7. A unit according to claim 1, wherein the data received from the first computer are divided into frames, and wherein the multiplexer adds a numbering layer to the frames, in accordance with which the frames transmitted over the links are assembled into the single, ordered stream.
8. A method for wireless data communications, comprising:
inputting data from a first computer for transmission to a second computer establishing a plurality of wireless communication links between a corresponding plurality of pairs of transceivers, each pair comprising a first transceiver coupled to the first computer and a second transceiver coupled to the second computer;
multiplexing the data received from the first computer so as transmit respective portions of the data over the plurality of wireless communication links in parallel;
receiving the data transmitted over the plurality of wireless communication links; and assembling the received data into a single, ordered stream of data to be output to the second computer.
9. A method according to claim 8, wherein establishing the plurality of wireless communication links comprises establishing bidirectional links, such that data are also transmitted from the second computer to the first computer over the plurality of links.
10. A method according to claim 8, wherein establishing the plurality of wireless communication links comprises establishing the links over a cellular communications network.
11. A method according to claim 10, wherein establishing the links comprises placing a plurality of calls over the cellular communications network.
12. A method according to claim 11, and comprising monitoring the calls so as to determine when one of the links becomes non-operational, wherein establishing the links comprises placing a call to re-establish the non-operational link.
13 13. A method according to claim 8, wherein inputting the data from the first computer comprises emulating a standard data modem coupled to the first computer.
14 A method according to claim 13, wherein emulating the standard data modem comprises receiving serial data input from the first computer.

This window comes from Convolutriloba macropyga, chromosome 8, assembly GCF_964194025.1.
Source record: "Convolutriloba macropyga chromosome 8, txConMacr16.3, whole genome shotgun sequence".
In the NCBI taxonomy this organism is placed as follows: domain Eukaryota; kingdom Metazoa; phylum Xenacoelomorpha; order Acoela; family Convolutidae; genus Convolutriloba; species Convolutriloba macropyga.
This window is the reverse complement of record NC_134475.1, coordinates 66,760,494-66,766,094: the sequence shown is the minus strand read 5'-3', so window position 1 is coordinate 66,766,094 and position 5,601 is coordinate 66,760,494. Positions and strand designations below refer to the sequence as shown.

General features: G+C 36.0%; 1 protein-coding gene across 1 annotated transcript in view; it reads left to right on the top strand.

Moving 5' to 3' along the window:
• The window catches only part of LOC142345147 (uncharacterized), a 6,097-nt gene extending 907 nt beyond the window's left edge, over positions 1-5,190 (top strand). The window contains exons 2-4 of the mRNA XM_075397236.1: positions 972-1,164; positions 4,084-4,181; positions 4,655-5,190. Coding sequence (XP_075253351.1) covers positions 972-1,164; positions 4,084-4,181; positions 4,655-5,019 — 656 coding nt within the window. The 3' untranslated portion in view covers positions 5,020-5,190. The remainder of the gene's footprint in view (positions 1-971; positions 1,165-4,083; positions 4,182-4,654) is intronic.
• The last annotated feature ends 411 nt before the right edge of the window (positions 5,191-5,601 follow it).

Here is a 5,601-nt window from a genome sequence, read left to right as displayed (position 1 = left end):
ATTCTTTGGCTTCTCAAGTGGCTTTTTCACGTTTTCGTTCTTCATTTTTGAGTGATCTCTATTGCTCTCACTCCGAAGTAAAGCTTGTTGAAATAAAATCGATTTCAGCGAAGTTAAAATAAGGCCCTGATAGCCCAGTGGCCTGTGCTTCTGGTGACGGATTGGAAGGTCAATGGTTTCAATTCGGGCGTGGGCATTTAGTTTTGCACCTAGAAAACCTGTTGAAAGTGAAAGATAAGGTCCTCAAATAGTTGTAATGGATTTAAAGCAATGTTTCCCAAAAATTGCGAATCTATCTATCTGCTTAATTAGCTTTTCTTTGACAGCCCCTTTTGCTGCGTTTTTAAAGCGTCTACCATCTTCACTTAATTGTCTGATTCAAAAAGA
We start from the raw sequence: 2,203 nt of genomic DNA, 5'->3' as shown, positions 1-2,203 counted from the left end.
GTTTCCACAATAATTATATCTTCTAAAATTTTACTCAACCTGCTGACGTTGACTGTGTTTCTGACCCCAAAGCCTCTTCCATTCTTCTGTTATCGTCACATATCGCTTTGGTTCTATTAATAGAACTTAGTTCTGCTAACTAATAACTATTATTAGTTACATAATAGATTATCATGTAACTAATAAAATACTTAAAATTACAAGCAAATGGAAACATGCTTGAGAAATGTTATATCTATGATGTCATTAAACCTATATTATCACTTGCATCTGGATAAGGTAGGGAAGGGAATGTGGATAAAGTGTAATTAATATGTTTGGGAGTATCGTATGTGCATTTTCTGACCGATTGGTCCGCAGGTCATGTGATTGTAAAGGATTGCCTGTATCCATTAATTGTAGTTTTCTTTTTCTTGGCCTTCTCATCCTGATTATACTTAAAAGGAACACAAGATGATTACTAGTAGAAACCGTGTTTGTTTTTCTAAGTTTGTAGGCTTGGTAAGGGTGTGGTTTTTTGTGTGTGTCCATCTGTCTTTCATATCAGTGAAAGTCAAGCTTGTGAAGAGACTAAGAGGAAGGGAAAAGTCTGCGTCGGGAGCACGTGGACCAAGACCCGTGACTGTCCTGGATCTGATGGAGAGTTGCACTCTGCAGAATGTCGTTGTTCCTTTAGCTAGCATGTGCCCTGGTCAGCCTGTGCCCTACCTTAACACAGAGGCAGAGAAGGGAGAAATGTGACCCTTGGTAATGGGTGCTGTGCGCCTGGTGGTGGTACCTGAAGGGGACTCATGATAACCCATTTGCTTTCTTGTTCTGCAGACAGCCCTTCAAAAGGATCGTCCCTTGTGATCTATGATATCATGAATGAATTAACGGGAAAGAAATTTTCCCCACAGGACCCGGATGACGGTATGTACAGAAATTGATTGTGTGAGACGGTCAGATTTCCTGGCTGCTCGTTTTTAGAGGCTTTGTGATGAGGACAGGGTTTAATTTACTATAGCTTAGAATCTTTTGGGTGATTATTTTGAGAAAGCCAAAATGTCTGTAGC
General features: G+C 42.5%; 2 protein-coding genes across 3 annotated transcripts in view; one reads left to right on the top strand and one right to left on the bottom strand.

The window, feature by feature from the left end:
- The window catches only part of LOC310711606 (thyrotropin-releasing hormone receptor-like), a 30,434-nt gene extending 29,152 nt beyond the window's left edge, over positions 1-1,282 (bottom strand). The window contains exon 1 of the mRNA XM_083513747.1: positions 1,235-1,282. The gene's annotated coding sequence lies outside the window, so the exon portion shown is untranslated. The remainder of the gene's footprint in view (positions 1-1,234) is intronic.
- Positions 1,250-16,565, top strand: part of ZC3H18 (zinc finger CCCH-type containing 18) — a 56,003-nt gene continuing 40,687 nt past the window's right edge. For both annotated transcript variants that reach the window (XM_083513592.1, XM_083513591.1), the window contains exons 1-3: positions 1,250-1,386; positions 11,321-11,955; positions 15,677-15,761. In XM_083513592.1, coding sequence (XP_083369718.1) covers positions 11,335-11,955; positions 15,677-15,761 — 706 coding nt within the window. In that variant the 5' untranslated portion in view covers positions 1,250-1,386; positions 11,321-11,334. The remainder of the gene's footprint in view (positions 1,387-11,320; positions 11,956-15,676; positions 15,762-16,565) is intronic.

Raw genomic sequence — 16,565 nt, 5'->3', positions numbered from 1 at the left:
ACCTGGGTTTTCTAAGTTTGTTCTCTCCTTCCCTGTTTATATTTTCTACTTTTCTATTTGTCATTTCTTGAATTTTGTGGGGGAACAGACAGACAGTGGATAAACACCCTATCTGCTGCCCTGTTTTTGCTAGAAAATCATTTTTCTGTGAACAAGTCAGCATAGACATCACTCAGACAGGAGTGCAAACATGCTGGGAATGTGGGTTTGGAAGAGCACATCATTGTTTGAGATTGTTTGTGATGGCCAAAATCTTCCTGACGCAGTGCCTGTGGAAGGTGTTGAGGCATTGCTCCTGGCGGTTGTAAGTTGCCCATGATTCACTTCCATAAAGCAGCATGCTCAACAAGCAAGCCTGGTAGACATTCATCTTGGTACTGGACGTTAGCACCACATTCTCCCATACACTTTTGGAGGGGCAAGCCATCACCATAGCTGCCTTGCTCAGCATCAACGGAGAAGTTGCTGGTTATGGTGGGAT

15. A method according to claim 13, wherein inputting the data comprises receiving data from an application running on the first computer using a standard point-to-point protocol, as though only a single link were operative between the first and second computers.
16. A method according to claim 8, wherein inputting the data comprises receiving frames of data from the first computer, and wherein multiplexing the data comprises adding a numbering layer to the frames, in accordance with which the frames transmitted over the links are assembled into the single, ordered stream.
17. A method according to claim 16, wherein assembling the received data comprises reordering the received frames in accordance with the numbering layer and removing the numbering layer from the frames, so that an application running on the second computer receives the data as though only a single link were operative between the first and second computers.
CA002398080A 2000-01-31 2001-01-31 Multi-link transmission of data over a cellular network Abandoned CA2398080A1 (en)

Priority Applications (3)

Application Number Priority Date Filing Date Title
US49423100A true 2000-01-31 2000-01-31
US09/494,231 2000-01-31
PCT/US2001/003244 WO2001056190A2 (en) 2000-01-31 2001-01-31 Multi-link transmission of data over a cellular network

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JP (1) JP2003521195A (en)
KR (1) KR20020073519A (en)
CN (1) CN1178439C (en)
AR (1) AR030685A1 (en)
AU (1) AU3471001A (en)
CA (1) CA2398080A1 (en)
HK (1) HK1051270A1 (en)
IL (1) IL150971D0 (en)
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WO (1) WO2001056190A2 (en)

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GB2377852B (en) * 2001-07-18 2005-04-13 Inventec Appliances Corp Mechanism for effecting a fast data transmission between communication devices
US7376097B2 (en) * 2002-11-27 2008-05-20 Ntt Docomo Inc. Method of associating an IP address with a plurality of link layer addresses in a wireless communication network
DE10322702A1 (en) * 2003-05-20 2004-08-19 Siemens Ag Multimedia cordless communication system uses GSM and WLAN transmissions with multimedia data packets
CN100403736C (en) * 2006-03-14 2008-07-16 杭州华三通信技术有限公司 Message serial number inspection and inspector with multi-unit transmission
WO2009099288A2 (en) 2008-02-04 2009-08-13 Samsung Electronics Co., Ltd. Autonomous user equipment transmission power control in communication systems
RU2468540C1 (en) * 2008-12-24 2012-11-27 Нек Корпорейшн Communication system
WO2010090205A1 (en) * 2009-02-03 2010-08-12 日本電気株式会社 Wireless transmission method and wireless transmission device
KR200454373Y1 (en) * 2009-08-06 2011-06-30 대은전자 주식회사 Combination structure of terminal block and hub
IT1404184B1 (en) * 2011-02-28 2013-11-15 Siae Microelettronica Spa A method of digital signal processing for transmission / reception of a stream of digital signals on a plurality 'of channels
CN104581854B (en) 2013-10-16 2019-07-12 中兴通讯股份有限公司 A kind of wireless connection method and device

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NL9400548A (en) * 1994-04-07 1995-11-01 Nederland Ptt Broadband transmission system
FI97187C (en) * 1994-12-09 1996-10-25 Nokia Telecommunications Oy High speed data transmission in mobile networks

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WO2001056190A2 (en) 2001-08-02
CN1178439C (en) 2004-12-01
IL150971D0 (en) 2003-02-12
TW582145B (en) 2004-04-01
CN1398478A (en) 2003-02-19
AR030685A1 (en) 2003-09-03
WO2001056190A3 (en) 2002-07-25
JP2003521195A (en) 2003-07-08
HK1051270A1 (en) 2005-07-22
AU3471001A (en) 2001-08-07
KR20020073519A (en) 2002-09-26